noticing the chaste lives of Kievan Christians was influenced by the truth of
their faith and accepted holy baptism in 957 A.D. She travelled to
Constantinople with a large retinue, was baptized by the Patriarch himself, and
took the name Helena. Returning home, she tried to persuade her son Svyatoslav
to convert to Christianity, but he being by nature a rigorous military man did
God provided Christian enlightenment to the
Russian land through Prince Vladimir, grandson of Olga. At first,
Vladimir was a zealous pagan and led an unchaste life. In his presence, two
Christians, Theodore and John (father and son), were sacrificed to idols
becoming the first martyrs of Russia. Vladimir soon sensed the total emptiness
of paganism and began to think about another, better faith.
When it became known that a Russian prince was
seeking another faith, representatives of various religions began to come to
him: Mohammedans, Jews, German Catholics, and Greek Orthodox. The Greek
Orthodox representative made the deepest impression on Vladimir. In concluding
his conversation, he showed Vladimir a picture of the Last Judgement.
Vladimir said, "It would be good to be with
the righteous that are on the right side."
"Be baptized, and you will be with
them," answered the representative.
Prince Vladimir consulted with his boyars, members
of the Russian aristocratic order, who advised him to send ten wise envoys to
the various countries to discover which faith was the best.
The envoys visited the countries from which the
representatives had come. Returning to Kiev, they told the prince everything
they had seen, and they praised the Greek Orthodox faith. They said that there
was neither faith better than the Greeks’ nor such
people as they. "When we stood during the service in the Greek Church, we
were not sure whether we were on earth or in heaven," they said. And then
it came to be that having tasted sweetness, they no longer wanted the bitter.
Having found the Greek Orthodox faith, they no longer wanted to worship their
The boyars remarked to Vladimir about this,
"If the Greek Orthodox faith was not better than the others, then your
grandmother, Princess Olga, would not have converted to it, for she was the
wisest of people."
Then, Prince Vladimir finally decided to accept
the Orthodox faith. But as a pagan, he considered it would be humiliating to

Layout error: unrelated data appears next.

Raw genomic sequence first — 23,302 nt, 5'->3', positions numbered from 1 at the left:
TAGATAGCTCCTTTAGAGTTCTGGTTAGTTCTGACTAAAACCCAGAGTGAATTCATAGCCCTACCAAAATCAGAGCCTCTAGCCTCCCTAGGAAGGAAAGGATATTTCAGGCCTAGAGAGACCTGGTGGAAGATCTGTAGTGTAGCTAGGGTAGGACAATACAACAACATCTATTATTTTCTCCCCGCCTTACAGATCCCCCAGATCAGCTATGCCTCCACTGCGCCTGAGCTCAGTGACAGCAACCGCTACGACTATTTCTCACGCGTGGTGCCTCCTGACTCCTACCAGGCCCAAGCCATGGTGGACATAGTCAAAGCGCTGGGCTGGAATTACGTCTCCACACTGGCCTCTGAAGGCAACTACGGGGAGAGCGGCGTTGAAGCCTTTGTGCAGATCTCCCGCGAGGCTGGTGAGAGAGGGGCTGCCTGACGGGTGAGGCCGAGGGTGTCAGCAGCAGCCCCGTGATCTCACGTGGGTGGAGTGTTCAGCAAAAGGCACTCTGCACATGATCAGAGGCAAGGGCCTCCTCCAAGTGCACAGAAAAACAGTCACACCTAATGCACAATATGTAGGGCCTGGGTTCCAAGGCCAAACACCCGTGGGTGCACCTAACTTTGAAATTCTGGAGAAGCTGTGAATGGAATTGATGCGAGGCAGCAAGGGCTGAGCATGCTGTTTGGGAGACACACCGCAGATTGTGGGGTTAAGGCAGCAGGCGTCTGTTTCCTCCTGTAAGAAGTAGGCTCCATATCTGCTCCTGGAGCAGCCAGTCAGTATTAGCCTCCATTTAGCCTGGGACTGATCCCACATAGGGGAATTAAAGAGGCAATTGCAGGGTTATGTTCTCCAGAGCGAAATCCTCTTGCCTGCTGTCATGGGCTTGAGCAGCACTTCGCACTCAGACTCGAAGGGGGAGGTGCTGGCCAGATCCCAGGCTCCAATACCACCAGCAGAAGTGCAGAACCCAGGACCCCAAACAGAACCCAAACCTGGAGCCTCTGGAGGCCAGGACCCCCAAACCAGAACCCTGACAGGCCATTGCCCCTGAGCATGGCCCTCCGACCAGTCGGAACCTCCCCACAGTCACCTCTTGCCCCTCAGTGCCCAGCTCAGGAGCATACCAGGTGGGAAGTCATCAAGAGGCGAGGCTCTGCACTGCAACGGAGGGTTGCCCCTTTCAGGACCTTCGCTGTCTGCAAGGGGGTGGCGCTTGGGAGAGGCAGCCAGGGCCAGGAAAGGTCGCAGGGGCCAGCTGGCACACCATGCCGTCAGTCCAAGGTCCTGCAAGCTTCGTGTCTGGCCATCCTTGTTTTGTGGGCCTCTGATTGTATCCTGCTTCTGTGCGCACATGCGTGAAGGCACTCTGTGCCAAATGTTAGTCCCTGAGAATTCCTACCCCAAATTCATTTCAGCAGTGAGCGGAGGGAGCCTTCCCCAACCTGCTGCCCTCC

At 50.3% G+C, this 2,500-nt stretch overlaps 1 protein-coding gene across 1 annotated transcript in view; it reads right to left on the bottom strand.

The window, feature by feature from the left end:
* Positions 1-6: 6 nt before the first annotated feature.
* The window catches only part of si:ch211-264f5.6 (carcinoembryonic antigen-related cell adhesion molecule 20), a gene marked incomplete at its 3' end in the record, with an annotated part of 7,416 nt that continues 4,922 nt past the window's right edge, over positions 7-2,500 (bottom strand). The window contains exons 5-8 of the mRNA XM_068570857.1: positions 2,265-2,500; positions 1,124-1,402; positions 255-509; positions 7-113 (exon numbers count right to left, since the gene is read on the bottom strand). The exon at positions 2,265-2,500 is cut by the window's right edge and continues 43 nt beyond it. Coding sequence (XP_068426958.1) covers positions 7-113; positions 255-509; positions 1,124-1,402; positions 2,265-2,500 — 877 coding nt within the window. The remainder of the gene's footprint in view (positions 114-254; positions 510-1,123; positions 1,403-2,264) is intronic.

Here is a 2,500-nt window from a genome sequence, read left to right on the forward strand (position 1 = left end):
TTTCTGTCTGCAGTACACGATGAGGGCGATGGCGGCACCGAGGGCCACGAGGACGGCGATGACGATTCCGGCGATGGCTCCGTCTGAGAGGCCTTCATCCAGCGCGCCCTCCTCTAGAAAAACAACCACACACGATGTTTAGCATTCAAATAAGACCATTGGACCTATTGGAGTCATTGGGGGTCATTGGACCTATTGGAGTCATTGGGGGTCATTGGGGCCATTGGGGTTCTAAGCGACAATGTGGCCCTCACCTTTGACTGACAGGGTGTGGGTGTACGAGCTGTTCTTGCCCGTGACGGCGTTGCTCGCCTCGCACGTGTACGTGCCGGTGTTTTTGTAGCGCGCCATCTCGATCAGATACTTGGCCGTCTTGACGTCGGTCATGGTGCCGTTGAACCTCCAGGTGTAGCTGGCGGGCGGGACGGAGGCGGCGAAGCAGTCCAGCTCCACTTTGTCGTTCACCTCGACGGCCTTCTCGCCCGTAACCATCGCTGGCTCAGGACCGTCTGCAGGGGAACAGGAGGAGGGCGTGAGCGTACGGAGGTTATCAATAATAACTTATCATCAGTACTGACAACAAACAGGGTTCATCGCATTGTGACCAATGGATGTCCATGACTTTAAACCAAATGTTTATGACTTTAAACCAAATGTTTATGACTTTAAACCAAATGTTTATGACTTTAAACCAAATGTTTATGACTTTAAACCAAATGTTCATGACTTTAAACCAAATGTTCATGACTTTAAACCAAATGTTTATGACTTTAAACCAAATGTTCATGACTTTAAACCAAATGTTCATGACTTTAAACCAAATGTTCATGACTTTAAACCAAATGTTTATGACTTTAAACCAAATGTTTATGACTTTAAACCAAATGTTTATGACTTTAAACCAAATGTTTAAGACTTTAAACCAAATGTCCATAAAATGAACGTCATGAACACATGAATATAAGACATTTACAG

ask the Greeks about it. So, about a year later, he sent a military expedition
against Greece and took the city of Korsun. The city of Korsun or Cherson was
located in the Crimea, at that time — part of the Greek empire. He then demanded
of the Greek Emperors Basil and Constantine, co-rulers at the time, that they
hand over to him their sister Anna. The Emperors answered that they could not
give their sister to a pagan. Then, Vladimir explained to them his desire to
convert to the Christian faith and asked them to send Princess Anna and also a
priest to baptize him. The Emperors immediately sent a priest to Korsun
accompanied by the Princess Anna. It happened at that time that Vladimir’s eyes
began to fail so badly that he became blind. Princess Anna advised Vladimir to
be baptized immediately. Vladimir took the advice of the princess and was
baptized taking the name Basil. No sooner, had he been baptized and emerged
from the font than the scales fell from his eyes, and he was able to see.
Vladimir recovered physically and spiritually and in joy exclaimed, "Now I
have found the true God!"
Prince Vladimir married Princess Anna and returned
to Kiev. A contingent from Greece came with him consisting of a metropolitan,
six bishops, many priests, and everything they needed for the services of the
Church. This was in the year 988 A.D.
First, Vladimir suggested to his twelve sons that
they be baptized, and they were. After them, many boyars were baptized.
Finally, Vladimir ordered all the inhabitants of Kiev to come on a designated
day to the Dnieper River; and there in the presence of the prince, the
spiritual mystery of Holy Baptism was performed. Prince Vladimir joyously
directed his gaze to Heaven, prayed to God that the Lord Who had made Heaven
and earth would bless the Russian people, grant them to know Him, the true God,
and would strengthen the true faith in the Russian people. On this great day,
Heaven and earth rejoiced.
Having converted to Christianity, Vladimir changed
in every way. From a coarse and savage pagan, he became a pious and merciful
Christian. He ordered all the poor people to come to his royal court and
receive there everything they needed: food, clothing, and even money.
Furthermore, carts were loaded with bread, meat, fish, vegetables, honey, and
kvass and sent around to the cities and villages for all the sick and needy who
were unable to come.
The people loved their Grand Prince and
nicknamed him "Beautiful Sun;" and as to the sun, the people turned
to him and with him walked toward God.
The Holy Church numbers Grand Prince Vladimir and
Princess Olga among its saints. Prince Vladimir received the title of Equal-of-the-Apostles
for his apostolic zeal.
With the help of God, Orthodox Christianity soon
spread from Kiev and flourished throughout the Russian land. The Russian people
embraced the Orthodox faith with all their soul and were spiritually
enlightened by it. All the arts, schools, monasteries, literature, the whole of
Russian culture, spiritual as well as secular, was inspired by Orthodoxy. The
light of Christ shone over the country, and it became known forever as Holy
Russia, and the people, "The Russian Orthodox people."
in the Translation of Part III.
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Apostolicity in Byzantium and the Legend of the Apostle Andrew.
Cambridge, Mass. Harvard University Press, 1958. S.U.: D.F.
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Toney, Charles Ca. "The Name Tscariot’,"
Harvard Theological Review, Vol. 36,1943, pp. 51-62.
Throckmorton, B.H. Jr., Gospel Parallels, a Synopsis
of the First Three Gospels (RSV), N.Y. Thomas Nelson and Sons, c 1949. Second
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Aharoni, Yohanan and Michael